I’ve been using OmniFocus for about a year now and it seems like the right time to post a comprehensive review of it and how it’s worked for me. I’m an extremely diligent GTD (Getting Things Done) practitioner and frankly, both my personal and professional lives would be a mess without it. GTD is a time- and task-management methodology based on the book, Getting Things Done: The Art of Stress-Free Productivity by David Allen. I first read David’s book in 2006 and implemented his principles at that time; he released a second edition last year which I’ve also read. Read more
I recently switched to OmniFocus as my GTD application for Mac OS X and iOS. Now, I realize this goes against my initial criteria for finding a new GTD system, which included a requirement that the system be cross-platform, but my computer usage — even at work — has shifted to almost entirely Mac OS X. Further, while I rely on an Android (Samsung Note 3) as my personal phone, there are a couple good applications — I currently use Quantus Tasks — that have been able to access the OmniFocus sync servers using an open API, meaning I can always access my todo list whether I’m on a computer or on the go. This has also made me more reliant on my company iPhone and I ended up purchasing the OmniFocus iOS application as well.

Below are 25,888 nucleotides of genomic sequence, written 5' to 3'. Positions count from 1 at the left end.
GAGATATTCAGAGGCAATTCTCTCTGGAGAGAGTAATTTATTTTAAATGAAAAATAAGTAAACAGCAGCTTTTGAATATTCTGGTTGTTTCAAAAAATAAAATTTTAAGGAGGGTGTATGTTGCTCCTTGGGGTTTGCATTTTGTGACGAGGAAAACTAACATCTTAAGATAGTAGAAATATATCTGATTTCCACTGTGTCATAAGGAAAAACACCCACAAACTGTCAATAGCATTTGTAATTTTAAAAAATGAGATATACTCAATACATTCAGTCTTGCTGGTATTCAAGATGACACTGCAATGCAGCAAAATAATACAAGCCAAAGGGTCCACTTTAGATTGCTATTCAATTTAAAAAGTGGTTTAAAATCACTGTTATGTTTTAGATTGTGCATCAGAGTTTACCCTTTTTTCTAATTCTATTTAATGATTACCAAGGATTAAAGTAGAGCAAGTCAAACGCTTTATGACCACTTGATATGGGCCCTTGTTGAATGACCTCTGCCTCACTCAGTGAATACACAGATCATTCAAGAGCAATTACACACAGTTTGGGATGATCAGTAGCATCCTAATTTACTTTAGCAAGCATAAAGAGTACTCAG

OmniFocus is not a light investment, the Mac OS X application is $40 (upgrade to Pro version is another $40) and the iOS app is $40 (upgrade to the Pro version is another $20), which is a turn-off for many users, but it can be configured from a very simple workspace to one with significant complexity and features, making it a great choice for GTD practitioners of all skill levels and needs. Personally, I’ve spent similar money on GTD applications ($50 for todoMatrix and another $20/year for its web interface, $20/year for Doit) and in my opinion, paid applications only increase the level and quality of support and enhancements from the developer over time.